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Reverse Mortgage Appraisal Fees

When considering a Reverse Mortgage, it is important to also consider all of the fees associated with the loan program. Although the biggest draw to taking out a Reverse Mortgage is the fact that approved borrowers don’t have to make principal and interest payments, there are still several other financial obligations that will need to be fulfilled. One of these is the Reverse Mortgage appraisal fee, which covers the cost of the required home appraisal.

How much does the appraisal cost?

While the cost of a Reverse Mortgage appraisal can vary by company and by location, it is typically around $450*. Furthermore, appraisal fees can also be influenced by factors such as the location, age and condition of the property.

Keep in mind that the appraiser is working for the lender, not for you, so don’t be surprised if he or she does not discuss their fee with you.

What goes into the appraisal process?

The FHA (which insures Reverse Mortgages) requires both an interior and exterior inspection of any home being financed with a Home Equity Conversion Mortgage (Reverse Mortgage). The appraisal must be completed by an FHA-approved appraiser. The Department of Housing and Urban Development (HUD) maintains a list of eligible appraisers in an online database.

The appraiser will make sure that the home is structurally sound, and complies with all home safety and local building codes. If the appraiser uncovers problems, the homeowner will need to hire a contractor to complete the necessary repairs. After the repairs are completed, the same appraiser will come out for another inspection to make sure the repairs have been completed properly. These follow-up visits typically cost around $125.*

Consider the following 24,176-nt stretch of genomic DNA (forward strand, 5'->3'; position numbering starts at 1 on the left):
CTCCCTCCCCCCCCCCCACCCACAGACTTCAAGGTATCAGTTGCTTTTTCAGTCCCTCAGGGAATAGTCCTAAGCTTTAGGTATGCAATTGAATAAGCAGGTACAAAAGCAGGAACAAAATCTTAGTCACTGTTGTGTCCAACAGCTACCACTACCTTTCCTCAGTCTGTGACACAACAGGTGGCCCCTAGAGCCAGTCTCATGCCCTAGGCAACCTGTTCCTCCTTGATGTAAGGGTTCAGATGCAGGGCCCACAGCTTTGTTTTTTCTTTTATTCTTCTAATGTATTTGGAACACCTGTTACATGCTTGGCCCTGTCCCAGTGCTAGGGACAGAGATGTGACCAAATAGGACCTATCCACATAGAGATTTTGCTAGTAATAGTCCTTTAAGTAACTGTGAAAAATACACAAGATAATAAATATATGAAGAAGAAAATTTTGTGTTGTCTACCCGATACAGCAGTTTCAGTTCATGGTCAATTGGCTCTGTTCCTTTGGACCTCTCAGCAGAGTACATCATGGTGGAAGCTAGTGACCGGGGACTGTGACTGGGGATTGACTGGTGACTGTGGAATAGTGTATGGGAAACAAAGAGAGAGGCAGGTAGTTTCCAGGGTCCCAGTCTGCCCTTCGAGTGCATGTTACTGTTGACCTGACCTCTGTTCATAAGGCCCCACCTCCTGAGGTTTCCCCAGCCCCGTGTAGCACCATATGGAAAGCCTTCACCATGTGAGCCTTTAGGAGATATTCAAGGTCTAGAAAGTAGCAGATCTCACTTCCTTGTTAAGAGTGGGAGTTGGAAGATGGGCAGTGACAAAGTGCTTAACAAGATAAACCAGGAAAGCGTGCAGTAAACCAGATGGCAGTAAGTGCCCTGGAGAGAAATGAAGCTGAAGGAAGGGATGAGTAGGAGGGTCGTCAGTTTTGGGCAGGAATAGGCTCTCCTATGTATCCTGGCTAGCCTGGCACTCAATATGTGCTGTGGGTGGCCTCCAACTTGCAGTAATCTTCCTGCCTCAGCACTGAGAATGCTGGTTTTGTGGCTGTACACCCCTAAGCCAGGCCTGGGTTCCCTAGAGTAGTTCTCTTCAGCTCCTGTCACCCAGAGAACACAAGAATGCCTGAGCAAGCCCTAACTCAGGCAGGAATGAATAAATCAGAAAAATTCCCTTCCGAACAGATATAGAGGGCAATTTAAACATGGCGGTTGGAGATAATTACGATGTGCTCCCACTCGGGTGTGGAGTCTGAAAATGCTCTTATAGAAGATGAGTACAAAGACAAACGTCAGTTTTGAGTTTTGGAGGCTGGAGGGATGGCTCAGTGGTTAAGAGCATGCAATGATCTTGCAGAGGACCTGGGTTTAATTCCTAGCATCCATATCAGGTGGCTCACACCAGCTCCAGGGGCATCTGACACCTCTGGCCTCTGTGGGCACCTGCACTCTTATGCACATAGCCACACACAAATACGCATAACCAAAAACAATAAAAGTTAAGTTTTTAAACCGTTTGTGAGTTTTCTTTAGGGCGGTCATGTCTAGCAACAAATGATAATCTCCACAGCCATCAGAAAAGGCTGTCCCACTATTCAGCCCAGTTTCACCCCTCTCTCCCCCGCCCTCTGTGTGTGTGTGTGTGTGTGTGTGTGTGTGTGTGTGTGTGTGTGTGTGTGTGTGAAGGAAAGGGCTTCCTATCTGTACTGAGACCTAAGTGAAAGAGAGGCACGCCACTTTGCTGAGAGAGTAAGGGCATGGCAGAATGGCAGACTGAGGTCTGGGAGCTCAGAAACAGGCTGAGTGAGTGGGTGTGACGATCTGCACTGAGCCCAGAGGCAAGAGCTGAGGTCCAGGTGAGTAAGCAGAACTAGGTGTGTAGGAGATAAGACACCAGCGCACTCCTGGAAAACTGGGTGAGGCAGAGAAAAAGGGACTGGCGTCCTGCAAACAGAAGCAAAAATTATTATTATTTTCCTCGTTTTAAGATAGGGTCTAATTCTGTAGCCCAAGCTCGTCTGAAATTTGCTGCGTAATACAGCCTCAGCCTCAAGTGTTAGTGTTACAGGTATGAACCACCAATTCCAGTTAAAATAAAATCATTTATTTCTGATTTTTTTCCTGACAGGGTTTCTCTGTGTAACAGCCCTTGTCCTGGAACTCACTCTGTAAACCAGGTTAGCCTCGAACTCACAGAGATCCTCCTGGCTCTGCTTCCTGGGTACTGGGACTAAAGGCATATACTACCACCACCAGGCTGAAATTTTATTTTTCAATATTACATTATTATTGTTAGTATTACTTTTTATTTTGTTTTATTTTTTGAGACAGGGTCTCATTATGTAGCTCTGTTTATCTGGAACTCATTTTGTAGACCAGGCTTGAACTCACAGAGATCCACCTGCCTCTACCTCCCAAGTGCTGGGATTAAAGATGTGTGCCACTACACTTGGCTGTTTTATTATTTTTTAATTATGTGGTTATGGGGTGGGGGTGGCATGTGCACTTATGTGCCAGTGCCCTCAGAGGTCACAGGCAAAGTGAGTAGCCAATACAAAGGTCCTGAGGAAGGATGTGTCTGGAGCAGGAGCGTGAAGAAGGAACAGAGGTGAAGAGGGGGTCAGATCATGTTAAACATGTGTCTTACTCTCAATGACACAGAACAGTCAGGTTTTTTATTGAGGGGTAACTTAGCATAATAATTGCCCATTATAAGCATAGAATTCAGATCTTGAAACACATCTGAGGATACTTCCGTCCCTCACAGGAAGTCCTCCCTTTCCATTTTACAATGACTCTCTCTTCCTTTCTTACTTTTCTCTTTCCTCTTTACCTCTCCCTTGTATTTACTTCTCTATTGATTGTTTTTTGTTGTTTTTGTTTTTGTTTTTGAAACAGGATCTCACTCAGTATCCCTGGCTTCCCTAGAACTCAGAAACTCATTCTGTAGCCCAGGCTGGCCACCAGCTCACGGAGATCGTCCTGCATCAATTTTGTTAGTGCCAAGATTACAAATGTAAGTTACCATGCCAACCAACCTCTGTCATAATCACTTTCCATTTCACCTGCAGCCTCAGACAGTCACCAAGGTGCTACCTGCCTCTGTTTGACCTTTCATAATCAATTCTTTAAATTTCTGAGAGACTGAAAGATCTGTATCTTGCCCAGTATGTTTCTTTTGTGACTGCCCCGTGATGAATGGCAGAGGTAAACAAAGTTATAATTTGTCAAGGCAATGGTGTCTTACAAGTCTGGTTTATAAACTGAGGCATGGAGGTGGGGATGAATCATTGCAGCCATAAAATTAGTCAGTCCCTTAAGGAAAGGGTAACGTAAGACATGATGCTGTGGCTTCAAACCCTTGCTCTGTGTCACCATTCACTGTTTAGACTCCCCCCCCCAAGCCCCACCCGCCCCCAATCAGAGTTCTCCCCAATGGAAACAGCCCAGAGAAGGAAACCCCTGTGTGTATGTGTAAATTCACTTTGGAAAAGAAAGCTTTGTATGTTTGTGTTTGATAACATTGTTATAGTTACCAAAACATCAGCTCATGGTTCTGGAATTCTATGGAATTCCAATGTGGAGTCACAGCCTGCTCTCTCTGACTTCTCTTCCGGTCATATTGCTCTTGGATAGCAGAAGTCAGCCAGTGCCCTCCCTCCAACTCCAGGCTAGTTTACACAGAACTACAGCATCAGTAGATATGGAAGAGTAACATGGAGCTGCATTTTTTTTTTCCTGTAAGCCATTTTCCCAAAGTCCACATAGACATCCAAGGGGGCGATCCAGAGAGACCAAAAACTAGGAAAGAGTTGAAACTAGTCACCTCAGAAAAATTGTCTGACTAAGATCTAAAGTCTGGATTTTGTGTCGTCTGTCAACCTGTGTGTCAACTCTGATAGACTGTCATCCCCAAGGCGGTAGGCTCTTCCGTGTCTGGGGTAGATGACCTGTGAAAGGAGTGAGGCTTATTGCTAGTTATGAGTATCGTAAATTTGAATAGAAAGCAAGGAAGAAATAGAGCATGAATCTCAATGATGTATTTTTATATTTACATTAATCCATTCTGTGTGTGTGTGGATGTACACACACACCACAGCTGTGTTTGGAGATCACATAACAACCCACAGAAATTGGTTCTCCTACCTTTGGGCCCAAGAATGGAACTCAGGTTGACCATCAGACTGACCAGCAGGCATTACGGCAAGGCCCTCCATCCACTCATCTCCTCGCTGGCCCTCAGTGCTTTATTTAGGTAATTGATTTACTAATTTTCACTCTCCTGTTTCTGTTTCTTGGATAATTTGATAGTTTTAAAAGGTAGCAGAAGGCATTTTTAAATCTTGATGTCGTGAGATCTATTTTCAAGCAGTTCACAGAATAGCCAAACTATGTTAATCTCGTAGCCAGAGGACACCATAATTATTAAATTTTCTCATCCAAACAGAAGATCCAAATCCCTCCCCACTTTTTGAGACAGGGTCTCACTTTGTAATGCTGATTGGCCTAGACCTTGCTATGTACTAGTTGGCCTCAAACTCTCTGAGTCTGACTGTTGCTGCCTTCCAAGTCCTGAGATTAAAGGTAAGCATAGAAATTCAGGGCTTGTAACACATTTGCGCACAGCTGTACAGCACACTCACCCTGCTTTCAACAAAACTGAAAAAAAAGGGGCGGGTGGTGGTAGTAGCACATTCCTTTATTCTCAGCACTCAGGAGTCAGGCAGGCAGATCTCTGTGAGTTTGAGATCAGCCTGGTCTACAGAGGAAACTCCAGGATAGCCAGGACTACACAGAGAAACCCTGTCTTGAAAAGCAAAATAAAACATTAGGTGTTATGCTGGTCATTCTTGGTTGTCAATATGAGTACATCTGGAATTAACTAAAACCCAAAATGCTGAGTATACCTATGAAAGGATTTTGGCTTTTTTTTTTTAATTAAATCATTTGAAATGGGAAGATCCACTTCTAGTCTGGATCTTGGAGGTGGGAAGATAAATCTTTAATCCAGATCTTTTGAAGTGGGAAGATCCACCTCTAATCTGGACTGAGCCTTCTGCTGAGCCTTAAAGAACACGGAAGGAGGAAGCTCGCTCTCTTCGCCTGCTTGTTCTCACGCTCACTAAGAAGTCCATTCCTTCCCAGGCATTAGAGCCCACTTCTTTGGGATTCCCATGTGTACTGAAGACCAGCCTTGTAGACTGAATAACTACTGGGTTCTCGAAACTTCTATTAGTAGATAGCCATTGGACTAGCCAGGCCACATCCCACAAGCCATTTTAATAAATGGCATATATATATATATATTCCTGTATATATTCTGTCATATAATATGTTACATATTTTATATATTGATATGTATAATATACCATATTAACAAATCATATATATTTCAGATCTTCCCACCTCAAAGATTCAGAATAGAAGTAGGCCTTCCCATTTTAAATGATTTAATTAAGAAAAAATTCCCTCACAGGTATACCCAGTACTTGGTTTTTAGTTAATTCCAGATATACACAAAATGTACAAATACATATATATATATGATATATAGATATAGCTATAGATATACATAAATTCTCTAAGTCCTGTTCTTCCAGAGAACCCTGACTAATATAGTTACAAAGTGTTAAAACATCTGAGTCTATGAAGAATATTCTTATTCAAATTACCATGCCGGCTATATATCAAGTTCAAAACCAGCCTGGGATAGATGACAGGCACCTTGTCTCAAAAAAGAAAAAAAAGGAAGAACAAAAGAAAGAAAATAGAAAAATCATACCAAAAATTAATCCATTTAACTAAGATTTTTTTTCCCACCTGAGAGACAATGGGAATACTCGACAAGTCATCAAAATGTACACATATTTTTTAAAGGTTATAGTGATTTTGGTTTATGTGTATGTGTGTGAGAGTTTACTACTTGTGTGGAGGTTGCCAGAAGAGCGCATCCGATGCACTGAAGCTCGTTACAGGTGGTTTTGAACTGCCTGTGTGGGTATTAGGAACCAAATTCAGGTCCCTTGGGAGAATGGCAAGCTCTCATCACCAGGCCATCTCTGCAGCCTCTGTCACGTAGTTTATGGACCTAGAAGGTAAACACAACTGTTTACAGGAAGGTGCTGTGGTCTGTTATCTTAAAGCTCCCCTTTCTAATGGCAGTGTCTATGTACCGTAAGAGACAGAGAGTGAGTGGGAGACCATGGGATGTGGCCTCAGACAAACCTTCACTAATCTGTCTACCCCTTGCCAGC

According to the National Reverse Mortgage Lenders Association (NRMLA), homeowners may be able to pay the cost of the repairs with their Reverse Mortgage proceeds.

“If the estimated cost of the repairs is less than 15 percent of the Maximum Claim Amount, the cost of the repairs may be paid for with funds from the reverse mortgage loan and completed after the reverse mortgage is made. A “Repair Set-Aside” will be established from the reverse mortgage proceeds to pay fo rthe cost of the repairs. The homeowner will be responsible for getting the repairs completed in a timely manner.” – NRMLA

For more information on what goes into the appraisal process, there is a very informative article on the National Reverse Mortgage Lenders Association’s website.

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Why do I need a home appraisal?

The appraisal is necessary because it helps HUD ensure the property is sufficient collateral for the amount of the Reverse Mortgage. In addition, the FHA/HUD wants to make sure that the sale or refinance of the property will likely generate enough proceeds to pay off the loan. The appraiser will carefully inspect and analyze the condition of the home along with the neighborhood it is located within to determine its value. The appraiser will also include estimates of property taxes and hazard insurance, as required by HECM guidelines.

To learn more, feel free to contact a licensed Reverse Mortgage specialist serving your area.

*subject to change; based on data from April 2015

Learn more about how people are using home equity conversion mortgages for purchasing homes:

Please keep in mind that the reverse mortgage industry is constantly changing and some of the information contained on this site may not be current. Please ask a licensed reverse mortgage professional for up-to-date guidelines.